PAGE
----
Alexander: “State Bailout Bill” Forces States to Spend More, Says New Taxes Chase Jobs Overseas

Says States Have Now Become “Wards of the Central Government”

Posted on August 4, 2010

WASHINGTON – Senator Lamar Alexander (R-Tenn.), chairman of the Senate Republican Conference, made the following remarks today on the Senate floor prior to voting against legislation designed to makeup shortfalls in state budgets, but which, according to Alexander, will restrict governors from making necessary adjustments to balance their states’ budgets:

On the bill’s effect on higher education and jobs in the U.S.:

  • “This bill has $10 billion for states to pay for teachers. That sounds good, but it ties the hands of the governors and their legislatures so they can't change their state funding levels if their states are in trouble.”
  • “Second, it has $16 billion for states to pay for Medicaid. That sounds good, too, except it ties the hands of the states and the governors so they can't adjust their state Medicaid programs. The reason California students are facing a 32 percent increase in tuition is largely caused by California's Medicaid expenses – the state program that has so many federal rules – that keep going up in cost.  And the money that would be going for the University of California system or the University of Tennessee instead goes to Medicaid and then there's not money for the university, which means tuitions go up.”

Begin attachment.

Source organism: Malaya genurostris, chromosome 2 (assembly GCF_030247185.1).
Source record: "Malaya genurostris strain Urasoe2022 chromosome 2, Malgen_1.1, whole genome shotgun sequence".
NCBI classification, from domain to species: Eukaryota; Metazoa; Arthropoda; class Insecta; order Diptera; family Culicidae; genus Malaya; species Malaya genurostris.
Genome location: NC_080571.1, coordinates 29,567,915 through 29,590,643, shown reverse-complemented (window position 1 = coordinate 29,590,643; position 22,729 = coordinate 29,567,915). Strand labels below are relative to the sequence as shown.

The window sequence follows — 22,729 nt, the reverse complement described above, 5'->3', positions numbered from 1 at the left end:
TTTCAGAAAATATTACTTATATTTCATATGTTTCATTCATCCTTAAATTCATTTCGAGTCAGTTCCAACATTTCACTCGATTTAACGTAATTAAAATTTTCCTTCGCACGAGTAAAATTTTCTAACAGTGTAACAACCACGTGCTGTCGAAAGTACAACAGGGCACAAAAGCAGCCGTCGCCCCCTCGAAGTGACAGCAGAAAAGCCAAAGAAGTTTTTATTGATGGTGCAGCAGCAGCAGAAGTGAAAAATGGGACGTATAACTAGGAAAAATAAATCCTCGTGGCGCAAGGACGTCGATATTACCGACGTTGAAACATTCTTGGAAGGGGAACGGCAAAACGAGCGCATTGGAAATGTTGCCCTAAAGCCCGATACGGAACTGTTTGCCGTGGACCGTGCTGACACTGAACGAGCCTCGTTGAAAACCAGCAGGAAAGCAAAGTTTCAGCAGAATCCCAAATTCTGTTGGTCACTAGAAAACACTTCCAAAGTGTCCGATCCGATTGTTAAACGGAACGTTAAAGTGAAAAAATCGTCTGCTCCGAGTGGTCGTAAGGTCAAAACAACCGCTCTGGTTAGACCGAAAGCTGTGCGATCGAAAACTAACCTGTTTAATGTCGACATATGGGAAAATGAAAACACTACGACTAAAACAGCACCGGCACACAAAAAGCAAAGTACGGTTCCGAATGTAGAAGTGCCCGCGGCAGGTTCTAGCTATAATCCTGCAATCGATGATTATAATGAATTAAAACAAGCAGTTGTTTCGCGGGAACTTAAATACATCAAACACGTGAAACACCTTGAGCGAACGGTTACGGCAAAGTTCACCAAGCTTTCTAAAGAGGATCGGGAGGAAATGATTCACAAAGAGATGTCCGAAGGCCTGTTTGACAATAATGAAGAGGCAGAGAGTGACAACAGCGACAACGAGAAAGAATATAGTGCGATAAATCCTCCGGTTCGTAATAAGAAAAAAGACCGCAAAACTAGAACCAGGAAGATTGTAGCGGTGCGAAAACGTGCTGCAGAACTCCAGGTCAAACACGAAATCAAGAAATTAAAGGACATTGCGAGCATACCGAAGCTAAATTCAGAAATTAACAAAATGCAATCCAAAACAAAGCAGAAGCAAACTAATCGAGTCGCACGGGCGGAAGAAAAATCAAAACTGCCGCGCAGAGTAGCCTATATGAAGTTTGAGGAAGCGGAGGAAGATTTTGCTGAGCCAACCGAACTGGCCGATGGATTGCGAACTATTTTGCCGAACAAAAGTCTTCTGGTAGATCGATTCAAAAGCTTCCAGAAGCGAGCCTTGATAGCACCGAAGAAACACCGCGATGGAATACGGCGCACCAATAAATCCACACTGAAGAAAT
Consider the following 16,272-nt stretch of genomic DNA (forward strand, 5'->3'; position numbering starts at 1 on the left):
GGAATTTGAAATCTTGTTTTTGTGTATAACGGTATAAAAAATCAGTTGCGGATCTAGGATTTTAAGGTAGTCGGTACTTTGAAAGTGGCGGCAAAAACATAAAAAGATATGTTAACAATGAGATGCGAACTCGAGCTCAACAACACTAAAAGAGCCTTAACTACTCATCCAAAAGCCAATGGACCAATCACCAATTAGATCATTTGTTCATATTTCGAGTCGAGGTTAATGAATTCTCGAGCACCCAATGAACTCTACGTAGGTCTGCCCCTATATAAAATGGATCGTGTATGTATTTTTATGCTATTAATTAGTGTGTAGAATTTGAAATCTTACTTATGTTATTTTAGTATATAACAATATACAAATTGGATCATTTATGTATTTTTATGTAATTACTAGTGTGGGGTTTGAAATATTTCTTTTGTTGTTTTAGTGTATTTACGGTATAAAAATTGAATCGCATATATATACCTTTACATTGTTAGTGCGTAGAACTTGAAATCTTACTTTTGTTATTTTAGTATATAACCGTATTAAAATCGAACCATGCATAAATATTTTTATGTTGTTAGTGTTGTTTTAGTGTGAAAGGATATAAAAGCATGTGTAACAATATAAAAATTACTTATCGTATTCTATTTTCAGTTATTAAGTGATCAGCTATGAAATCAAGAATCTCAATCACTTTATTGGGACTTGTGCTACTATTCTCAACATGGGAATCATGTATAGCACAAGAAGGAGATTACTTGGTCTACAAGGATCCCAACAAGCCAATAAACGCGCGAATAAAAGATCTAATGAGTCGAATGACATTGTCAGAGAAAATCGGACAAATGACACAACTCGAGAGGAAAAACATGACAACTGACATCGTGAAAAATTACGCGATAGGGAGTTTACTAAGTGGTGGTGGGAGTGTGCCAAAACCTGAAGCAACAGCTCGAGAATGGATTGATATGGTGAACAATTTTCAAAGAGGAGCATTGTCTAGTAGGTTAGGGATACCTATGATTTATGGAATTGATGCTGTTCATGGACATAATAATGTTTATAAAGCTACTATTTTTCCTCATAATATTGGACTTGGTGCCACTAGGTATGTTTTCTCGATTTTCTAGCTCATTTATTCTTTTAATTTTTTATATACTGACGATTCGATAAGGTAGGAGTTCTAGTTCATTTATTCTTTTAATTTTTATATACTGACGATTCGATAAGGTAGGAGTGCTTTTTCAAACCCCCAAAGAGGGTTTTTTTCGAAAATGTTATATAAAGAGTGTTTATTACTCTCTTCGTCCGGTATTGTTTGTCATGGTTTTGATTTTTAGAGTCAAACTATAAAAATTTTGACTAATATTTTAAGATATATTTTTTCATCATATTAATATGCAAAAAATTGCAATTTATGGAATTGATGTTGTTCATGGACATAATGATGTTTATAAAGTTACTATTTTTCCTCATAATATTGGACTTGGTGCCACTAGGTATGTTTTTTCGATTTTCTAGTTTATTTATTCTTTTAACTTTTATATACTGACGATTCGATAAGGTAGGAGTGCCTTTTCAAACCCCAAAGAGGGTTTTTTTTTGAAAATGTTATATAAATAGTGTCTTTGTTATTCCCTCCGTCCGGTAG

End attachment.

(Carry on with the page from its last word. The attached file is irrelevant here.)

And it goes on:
• “Finally, part of the way this bill is paid for is through almost $10 billion of permanent tax increases on multinational corporations that would have the effect of driving jobs overseas. Just one more action by the Democratic majority and this administration in the middle of a recession, at a time of near 10 percent unemployment for the nation, that makes it harder to create new jobs in the United States.”

On the federal government’s control over state Medicaid spending proposed by the bill:

  • “This country, which was created by states that then created a central government of limited powers, now has a central government that has made the states the wards of the central government.”
  •  “This bill says to the governors, ‘Don't you change Medicaid. You're not even allowed, if you take this money, to make changes that would save money in Medicaid.’ So, spending for Medicaid goes up because Washington requires it to go up. And that means tuitions in Tennessee and all across this country are going to be higher because of the legislation we're considering today. It's ruining our colleges and universities because states have no money left for them.”

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